A radiant reflection of contemporary fiction at its best, The O. Henry Prize Stories 2006 features stories from locales as diverse as Russia, Zimbabwe, and the rural American South. Series editor Laura Furman considered thousands of stories in hundreds of literary magazines before selecting the winners, which are accompanied here by short essays from each of the three eminent jurors on his or her favorite story, as well as observations from all twenty prize winners on what inspired them. Ranging in tone from arch humor to self-deluding obsessiveness to fairy-tale ingenuousness, these stories are a treasury of potential classics.
About the Author
Laura Furman was born in New York, and educated in New York City public schools and at Bennington College. Her first story appeared in "The New Yorker" in 1976, and since then her work has been published in many magazines, including "Yale Review, ""Southwest Review, Ploughshares, American Scholar, ""Preservation, House & Garden, " and other magazines. Her books include three collections of short stories", "two novels, ""and a memoir. She is the recipient of fellowships from the New York State Council on the Arts, the Dobie Paisano Project, the Guggenheim Foundation, and the National Endowment for the Arts. She has received grants in residency at Yaddo in Saratoga Springs, N.Y., and in 2009 she was a visiting artist at the American Academy in Rome. She taught for many years in the Department of English at the University of Texas at Austin. Series editor of "The PEN/O.Henry Prize Stories "since 2002, Furman selects the twenty winning stories each year. She lives in Central Texas.""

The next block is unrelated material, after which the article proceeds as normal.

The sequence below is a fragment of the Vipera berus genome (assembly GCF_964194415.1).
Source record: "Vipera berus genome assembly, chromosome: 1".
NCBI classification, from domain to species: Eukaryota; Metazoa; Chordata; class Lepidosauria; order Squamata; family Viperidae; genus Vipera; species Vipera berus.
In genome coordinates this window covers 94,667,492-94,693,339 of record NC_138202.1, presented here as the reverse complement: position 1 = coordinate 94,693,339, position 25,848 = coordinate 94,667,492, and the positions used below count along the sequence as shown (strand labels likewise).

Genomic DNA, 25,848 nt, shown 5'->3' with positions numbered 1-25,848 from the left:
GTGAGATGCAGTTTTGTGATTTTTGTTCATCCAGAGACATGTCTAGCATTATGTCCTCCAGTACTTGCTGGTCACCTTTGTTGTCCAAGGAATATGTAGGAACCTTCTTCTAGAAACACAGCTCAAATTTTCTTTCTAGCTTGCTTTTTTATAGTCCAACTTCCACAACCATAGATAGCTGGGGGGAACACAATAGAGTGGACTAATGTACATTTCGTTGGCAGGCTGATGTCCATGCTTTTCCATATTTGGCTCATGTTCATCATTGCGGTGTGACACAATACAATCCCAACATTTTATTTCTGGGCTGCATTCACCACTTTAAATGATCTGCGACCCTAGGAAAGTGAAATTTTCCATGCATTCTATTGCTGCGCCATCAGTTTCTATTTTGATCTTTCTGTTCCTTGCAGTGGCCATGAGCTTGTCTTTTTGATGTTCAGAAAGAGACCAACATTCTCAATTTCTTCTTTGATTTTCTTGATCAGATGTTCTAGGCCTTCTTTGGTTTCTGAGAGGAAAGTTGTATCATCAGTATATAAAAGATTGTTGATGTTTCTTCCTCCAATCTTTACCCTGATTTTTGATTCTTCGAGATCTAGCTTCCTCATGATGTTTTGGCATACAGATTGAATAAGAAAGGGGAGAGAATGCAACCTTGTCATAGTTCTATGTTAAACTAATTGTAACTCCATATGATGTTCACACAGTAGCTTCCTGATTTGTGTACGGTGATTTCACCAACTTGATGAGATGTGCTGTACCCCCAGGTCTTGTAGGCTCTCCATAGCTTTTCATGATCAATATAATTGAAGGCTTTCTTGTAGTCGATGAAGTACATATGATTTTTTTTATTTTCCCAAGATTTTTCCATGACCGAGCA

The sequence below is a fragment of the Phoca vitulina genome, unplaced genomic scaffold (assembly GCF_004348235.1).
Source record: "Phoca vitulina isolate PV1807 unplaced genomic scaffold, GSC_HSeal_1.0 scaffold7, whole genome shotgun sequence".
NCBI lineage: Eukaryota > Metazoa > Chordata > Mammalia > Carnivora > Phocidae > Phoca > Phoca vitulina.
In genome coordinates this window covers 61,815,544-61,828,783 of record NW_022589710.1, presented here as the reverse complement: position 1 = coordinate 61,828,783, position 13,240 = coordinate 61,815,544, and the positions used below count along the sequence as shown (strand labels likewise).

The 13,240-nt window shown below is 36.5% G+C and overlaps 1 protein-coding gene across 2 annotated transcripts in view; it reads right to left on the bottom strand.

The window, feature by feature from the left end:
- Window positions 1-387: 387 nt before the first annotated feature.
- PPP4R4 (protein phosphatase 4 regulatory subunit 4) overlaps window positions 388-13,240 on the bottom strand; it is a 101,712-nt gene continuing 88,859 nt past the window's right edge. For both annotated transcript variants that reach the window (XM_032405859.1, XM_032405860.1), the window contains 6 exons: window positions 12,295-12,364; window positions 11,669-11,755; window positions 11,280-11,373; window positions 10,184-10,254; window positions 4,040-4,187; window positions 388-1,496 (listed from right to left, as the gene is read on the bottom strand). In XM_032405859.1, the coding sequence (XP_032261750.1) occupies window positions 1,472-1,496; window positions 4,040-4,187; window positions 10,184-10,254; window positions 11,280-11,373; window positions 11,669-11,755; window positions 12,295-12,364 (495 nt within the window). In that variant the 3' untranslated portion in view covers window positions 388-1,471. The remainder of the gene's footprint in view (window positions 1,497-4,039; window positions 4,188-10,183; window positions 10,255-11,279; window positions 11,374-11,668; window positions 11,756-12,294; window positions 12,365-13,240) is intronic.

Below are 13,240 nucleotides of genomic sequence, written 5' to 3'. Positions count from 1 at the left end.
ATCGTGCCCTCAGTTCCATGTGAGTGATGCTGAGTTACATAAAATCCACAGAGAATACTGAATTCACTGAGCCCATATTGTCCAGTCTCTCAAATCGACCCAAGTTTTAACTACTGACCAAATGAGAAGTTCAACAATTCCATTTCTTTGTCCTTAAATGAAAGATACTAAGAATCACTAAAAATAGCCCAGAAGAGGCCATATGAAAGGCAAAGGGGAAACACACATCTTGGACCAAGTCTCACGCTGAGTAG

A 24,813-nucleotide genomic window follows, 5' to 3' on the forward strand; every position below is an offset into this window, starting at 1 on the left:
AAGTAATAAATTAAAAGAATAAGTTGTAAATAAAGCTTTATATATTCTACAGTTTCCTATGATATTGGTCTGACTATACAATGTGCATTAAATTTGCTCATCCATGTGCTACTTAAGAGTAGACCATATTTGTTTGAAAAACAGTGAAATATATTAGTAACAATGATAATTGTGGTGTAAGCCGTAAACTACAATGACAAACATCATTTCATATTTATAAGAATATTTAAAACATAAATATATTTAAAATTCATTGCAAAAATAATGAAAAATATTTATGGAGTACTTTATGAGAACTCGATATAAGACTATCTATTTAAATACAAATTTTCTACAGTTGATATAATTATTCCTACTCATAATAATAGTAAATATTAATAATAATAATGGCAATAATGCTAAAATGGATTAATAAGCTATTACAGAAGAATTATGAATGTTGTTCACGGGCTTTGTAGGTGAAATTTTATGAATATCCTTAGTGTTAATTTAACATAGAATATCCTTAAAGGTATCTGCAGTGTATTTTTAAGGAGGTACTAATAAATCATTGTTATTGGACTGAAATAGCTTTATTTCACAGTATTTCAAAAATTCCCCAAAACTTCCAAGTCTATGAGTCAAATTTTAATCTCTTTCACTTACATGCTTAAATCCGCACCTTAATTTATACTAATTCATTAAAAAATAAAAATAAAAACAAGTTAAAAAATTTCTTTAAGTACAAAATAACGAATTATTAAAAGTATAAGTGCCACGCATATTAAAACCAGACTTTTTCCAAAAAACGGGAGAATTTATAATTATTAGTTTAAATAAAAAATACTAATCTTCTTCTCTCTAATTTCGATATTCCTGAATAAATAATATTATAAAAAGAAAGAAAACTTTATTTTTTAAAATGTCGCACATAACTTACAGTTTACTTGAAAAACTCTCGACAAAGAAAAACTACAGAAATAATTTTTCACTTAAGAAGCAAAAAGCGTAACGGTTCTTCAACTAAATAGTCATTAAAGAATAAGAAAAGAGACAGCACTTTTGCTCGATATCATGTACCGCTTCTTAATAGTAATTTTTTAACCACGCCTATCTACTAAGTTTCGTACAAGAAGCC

Kevin Brockmeier is the author of five novels for adults and two children's novels. His stories have appeared in The New Yorker, Tin House, McSweeney's, The Oxford American, The Best American Short Stories, O. Henry Prize Stories and Granta's Best of Young American Novelists, among other publications. He has taught at the Iowa Writer's Workshop.
Gustav Janouch (1903-1968) was a young poet whose father worked at the same insurance company as Kafka. A certain amount of controversy has been aroused by his "Conversations with Kafka" some have been skeptical that any human being can talk the way Kafka does in this book, but both Max Brod and Dora Diamant considered it authentic.